There are times when you mustn’t listen to the voices in your head. The ones that magnify fears and overrule ambitions. Saturday was a day to ditch the doubts and just move with the masses for the Run Toto Run trail runs (affectionately known by many as Psycho WyCo) put on by the Trail Nerds. More than 30 Garmin associates took part in one of three race distances — 10 mi, 20 mi or the purely psychotic 30 mi. My primary doubt leading into this race was whether I could stick it out for the 20 mi without my partners in pain from last year. Jake had a solid alibi; Ryan was doing the more sane 10 (he’s a dad now; gotta think of the offspring). Pre-race, Ryan and I exchanged weather musings. At what point does frostbite set in? Does the probability of a turned ankle go up or down if your feet are frozen solid? Here are more Psycho Wyco musings from the Garmin team, followed by my race recap.
Cody: Not only was this my longest run ever, it was also my dog's first race and longest run. I did the first lap solo, then had my wife pass off our dog for my final lap. To aid in this transition, I used the Garmin Astro 320 and a couple DC40 collars. I gave my family the handheld and I carried a DC40 transmitter in the back pocket of my jacket. This allowed my family to know exactly where I was on the course and see me in a few spots where the course ran next to the road. It worked great. My dog and the DC40 were ready to go with her official race number and timing chip pinned to it. It was great to have 4 fresh legs to pull me along the hilly course!
Reid: Rolled an ankle around mile four. Started icing at the finish, but I think the ice was warmer than the air around it.
Brian: Redeemed myself from last year's failure to finish. Bruised feet but a big smile. #vibramnation
Lee: Actually had fun in the 20, finished with many icicles in my hair and still very sore, but planning to try the 50k next year.
Rajat: My first trail run ever. Got tested to the extreme against weather, terrain and mental strength. My friends wanted me to declare my will in their favor the night before. I am glad they're gonna get nothing.DaShaun: It was cold, but warmed up quickly after start. Friendly and fun event. The volunteers/staff are the best around. Next time I will do the 50k. [Read his full race recap]
David: Great trail run. My first. Who knew there were so many hills and turns? Legs still trying to recover. Would do it again.
Kurt: Felt pretty good yesterday except for that fuzzy-head I always seem to get after such a run. Sore feet were the worst pitfall during the race.
Bob: Another fun but hard race. Conditions were good but cold. Thanks to everyone wearing shorts to create the appearance of warm conditions.
Sharon: What an awesome morning for a trail race! This was my first time on this course, and my first trail race in over 4 years (having babies will do that). My adrenaline was pumping, especially when a deer came flying across the trail around mile 2.
Rick: Run Toto Run was a blast! A frigid winter frozen blast. Knee & ankle joints made from titanium and Teflon are highly recommended for the frozen, pitted, rocky, trails.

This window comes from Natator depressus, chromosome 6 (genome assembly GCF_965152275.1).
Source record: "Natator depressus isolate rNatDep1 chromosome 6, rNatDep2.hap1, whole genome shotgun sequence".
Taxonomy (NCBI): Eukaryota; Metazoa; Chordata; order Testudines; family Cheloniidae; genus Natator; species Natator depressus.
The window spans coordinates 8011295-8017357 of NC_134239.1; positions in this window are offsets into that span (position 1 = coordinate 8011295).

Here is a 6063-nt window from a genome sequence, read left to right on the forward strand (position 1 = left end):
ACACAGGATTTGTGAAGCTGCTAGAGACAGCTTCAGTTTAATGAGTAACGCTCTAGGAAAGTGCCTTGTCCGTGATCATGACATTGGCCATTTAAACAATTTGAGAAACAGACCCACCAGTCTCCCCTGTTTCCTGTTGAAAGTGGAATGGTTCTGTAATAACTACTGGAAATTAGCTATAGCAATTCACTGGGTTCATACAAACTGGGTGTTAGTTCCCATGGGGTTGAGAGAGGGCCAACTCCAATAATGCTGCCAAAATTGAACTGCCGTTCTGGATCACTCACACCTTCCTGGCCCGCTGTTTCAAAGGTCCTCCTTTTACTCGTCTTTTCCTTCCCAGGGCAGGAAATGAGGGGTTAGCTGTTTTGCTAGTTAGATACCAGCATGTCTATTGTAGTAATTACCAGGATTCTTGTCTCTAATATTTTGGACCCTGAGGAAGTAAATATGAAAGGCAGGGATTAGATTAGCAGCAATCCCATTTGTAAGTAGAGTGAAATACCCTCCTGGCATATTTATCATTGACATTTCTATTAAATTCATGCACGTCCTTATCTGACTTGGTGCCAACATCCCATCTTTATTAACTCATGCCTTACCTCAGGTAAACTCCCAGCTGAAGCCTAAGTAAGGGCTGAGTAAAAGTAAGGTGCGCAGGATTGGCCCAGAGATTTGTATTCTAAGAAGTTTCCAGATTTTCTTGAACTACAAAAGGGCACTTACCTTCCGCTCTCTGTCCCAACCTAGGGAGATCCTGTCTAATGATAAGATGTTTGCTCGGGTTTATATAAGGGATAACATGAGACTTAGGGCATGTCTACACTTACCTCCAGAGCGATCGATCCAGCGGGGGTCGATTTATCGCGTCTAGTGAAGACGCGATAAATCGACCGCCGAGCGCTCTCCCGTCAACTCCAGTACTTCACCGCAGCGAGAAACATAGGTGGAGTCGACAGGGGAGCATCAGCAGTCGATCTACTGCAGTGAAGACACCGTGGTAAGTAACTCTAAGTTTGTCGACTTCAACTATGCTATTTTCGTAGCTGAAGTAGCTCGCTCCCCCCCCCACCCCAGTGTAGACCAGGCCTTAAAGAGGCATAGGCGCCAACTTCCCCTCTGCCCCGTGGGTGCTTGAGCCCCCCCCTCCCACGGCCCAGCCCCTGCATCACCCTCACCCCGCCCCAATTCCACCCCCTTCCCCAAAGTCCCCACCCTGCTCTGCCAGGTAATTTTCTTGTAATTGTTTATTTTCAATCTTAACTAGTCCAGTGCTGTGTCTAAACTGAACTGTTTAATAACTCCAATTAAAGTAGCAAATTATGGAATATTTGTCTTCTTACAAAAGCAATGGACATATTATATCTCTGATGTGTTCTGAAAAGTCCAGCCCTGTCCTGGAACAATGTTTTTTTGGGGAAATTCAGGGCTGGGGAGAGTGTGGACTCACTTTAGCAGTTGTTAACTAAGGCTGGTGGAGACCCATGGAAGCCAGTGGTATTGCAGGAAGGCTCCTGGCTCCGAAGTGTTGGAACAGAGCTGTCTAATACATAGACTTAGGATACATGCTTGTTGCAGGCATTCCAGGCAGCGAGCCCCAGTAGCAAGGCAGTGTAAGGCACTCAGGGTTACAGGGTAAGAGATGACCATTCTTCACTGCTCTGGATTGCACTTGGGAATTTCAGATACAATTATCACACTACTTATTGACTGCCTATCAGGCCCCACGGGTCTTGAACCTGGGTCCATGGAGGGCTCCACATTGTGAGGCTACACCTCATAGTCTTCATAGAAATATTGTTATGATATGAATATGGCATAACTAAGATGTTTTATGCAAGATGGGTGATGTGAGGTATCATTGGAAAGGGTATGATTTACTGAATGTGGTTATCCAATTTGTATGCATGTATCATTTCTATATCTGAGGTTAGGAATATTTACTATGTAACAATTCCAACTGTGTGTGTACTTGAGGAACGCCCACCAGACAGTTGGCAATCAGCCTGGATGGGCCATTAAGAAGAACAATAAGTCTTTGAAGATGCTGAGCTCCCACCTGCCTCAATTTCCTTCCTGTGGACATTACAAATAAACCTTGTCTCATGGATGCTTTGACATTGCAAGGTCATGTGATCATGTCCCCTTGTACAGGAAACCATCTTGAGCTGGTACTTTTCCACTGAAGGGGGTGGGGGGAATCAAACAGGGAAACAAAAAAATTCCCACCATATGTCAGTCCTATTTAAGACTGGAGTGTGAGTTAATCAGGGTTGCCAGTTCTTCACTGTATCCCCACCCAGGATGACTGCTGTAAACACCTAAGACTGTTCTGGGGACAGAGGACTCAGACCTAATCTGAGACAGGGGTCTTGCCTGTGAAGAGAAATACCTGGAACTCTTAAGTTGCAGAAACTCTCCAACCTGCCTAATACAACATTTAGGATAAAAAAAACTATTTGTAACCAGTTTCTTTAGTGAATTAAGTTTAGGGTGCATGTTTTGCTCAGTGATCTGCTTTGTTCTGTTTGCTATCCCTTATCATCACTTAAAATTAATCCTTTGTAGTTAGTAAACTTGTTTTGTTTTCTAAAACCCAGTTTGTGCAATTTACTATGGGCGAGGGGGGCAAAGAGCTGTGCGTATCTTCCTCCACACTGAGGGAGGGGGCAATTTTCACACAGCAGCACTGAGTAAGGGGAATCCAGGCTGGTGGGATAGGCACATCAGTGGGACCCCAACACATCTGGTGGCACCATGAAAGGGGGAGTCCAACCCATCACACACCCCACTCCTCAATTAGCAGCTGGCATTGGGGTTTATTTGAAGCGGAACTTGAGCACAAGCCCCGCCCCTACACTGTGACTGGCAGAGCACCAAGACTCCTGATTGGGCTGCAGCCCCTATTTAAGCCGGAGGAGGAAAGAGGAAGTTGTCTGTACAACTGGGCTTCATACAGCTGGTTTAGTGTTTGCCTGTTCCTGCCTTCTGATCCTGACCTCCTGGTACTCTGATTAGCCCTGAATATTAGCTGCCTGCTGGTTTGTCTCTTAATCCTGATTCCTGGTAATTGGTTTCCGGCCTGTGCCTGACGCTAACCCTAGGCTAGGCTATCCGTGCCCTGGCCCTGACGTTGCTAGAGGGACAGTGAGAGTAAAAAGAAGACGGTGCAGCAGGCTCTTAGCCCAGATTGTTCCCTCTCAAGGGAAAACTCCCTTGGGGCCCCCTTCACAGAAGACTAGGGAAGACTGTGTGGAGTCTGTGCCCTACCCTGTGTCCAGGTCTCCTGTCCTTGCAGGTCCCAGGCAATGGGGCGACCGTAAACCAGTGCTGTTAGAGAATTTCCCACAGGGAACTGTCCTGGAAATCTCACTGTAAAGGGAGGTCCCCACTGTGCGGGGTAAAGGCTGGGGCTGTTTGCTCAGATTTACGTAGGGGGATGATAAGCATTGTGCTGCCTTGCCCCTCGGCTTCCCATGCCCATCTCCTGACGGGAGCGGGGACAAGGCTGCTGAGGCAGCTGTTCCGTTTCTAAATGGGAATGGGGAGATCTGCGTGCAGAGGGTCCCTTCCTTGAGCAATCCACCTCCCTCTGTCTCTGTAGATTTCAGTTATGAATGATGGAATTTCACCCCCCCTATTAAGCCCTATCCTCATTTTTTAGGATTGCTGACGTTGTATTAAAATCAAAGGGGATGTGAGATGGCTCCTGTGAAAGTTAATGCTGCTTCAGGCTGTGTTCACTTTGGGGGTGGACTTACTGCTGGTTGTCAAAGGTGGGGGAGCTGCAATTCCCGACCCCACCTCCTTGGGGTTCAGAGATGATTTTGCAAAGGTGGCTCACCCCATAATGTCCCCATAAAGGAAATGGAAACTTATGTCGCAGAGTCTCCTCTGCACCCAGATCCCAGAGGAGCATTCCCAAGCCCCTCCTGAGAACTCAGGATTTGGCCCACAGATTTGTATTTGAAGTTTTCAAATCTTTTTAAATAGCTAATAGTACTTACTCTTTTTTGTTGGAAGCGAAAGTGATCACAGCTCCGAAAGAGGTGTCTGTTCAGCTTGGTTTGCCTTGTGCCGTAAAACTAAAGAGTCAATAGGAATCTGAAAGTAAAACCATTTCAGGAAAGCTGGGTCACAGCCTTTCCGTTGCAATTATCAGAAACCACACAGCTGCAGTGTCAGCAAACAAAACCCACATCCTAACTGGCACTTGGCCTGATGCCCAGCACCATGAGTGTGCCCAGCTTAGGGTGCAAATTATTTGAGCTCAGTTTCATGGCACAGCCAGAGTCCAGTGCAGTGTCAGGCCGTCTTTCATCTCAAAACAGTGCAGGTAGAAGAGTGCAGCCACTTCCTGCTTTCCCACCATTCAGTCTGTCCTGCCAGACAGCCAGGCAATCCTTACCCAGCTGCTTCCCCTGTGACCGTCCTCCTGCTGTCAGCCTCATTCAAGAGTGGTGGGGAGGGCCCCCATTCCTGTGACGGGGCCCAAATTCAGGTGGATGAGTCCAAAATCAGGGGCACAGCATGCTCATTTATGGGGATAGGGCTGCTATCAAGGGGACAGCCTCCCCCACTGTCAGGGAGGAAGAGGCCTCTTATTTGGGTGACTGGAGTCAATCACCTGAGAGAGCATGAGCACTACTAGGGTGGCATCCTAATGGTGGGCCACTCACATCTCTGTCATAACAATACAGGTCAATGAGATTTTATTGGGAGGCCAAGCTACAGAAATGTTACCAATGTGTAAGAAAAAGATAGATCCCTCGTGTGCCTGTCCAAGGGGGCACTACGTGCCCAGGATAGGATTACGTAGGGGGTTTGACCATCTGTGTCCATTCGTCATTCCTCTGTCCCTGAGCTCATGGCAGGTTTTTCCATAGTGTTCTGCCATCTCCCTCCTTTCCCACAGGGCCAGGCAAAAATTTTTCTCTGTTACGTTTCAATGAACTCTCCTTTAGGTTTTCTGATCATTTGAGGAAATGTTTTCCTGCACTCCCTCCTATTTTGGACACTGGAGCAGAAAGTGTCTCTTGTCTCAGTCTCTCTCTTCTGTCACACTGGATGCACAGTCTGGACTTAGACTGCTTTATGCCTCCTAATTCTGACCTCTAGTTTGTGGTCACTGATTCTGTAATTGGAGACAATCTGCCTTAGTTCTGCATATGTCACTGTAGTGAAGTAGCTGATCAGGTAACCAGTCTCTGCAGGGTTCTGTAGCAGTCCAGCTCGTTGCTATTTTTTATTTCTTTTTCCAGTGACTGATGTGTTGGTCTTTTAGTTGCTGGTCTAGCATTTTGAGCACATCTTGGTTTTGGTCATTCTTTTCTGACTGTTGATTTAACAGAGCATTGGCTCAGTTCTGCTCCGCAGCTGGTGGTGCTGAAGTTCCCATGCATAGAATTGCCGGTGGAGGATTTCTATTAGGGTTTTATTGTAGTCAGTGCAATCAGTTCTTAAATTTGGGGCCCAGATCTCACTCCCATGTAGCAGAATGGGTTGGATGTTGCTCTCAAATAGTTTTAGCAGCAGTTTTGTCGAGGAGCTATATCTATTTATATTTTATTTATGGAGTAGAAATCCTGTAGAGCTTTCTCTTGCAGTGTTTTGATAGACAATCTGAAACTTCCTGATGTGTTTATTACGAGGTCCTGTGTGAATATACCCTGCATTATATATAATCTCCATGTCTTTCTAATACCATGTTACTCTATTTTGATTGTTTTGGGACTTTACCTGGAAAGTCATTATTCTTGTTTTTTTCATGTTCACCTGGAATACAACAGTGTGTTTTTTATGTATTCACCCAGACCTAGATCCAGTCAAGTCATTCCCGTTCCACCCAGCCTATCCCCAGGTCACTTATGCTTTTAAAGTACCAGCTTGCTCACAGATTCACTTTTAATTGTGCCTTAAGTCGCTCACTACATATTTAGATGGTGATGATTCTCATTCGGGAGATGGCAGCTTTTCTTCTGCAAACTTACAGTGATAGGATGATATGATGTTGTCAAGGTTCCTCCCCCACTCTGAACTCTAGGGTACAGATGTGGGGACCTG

Peg: While I much prefer to run the WyCo trails with a hard-pack layer of snow, but I was grateful to have a solid base for the brutal bridle trails. According to race director Ben Holmes, the conditions were the perfect set up for some fast finishes. And I’ve gotta call out the top female finisher who earned the spotlight in Ben’s race report. I saw this girl at the start, who looked about 16, and I was in awe she was sporting a 50k bib. From Ben’s report: Kaci Lickteig (25), of Omaha, Nebraska blew away the 50k female course record with an incredible finish time of 4:46:19! She is the only sub-five-hour female finisher (so far), in the eight-year history of this race. She had almost perfect loop splits: 1:34:00, 1:35:52, 1:36:27. To add to the scope of this accomplishment, this was Kaci's first trail race, and her first ultra-distance event.
We had some stellar performances from the Garmin crew too, including Dan's 8th place in the 10 mi with a time of 1:24:04 followed by Nathan in 9th place with a time of 1:24:23 and Lee’s 3rd place in the 20 mi with a time of 3:06:39. Pretty sure they’d chalk it up to having the right training tools on their side. And just the fact that we had two finishers in the 50k, true trail runners Kurt and Bill, is amazing. I had a chance to run with Kurt from about mile 8-10. While my Forerunner 610 confirmed I was on track to meet my 4:20 time goal, it was nice to get human endorsement from Kurt. Knowing I had banked some minutes in the first loop, I took time to properly refuel before starting round 2 (lesson learned from my near-bonking crankiness Jake had to endure last year). That dilly-dallying between loops could’ve been my wisest decision of the day, along with walking some of the uphills on the 2nd loop.
My biggest challenge of the race was actually gear-related. Water bottle spout froze up early on, so I just had to take my time and unscrew the lid to take a sip now and then. No biggie. Until about mile 16, when I had to come to terms with a real drinking problem. The ice was so solid in my bottle cap, it wouldn’t screw back on. I wasn’t about to waste electrolytes when I had another two miles to the next aid station, so I did what any trail runner might do. I don’t know if traipsing the trails with an “open container” is against park regulations, but I know it’s certainly not advised. As I neared the final aid station, a volunteer ran up and asked what I needed, then promptly topped off my bottle and knocked out enough of the ice to get me on my way.
As always, the volunteers for this race are second to none and the Trail Nerds once again put on a fantastic race. Thanks to SeeKCRun for all the photos. Check out the course details in Garmin Connect and we'll see you out there next year!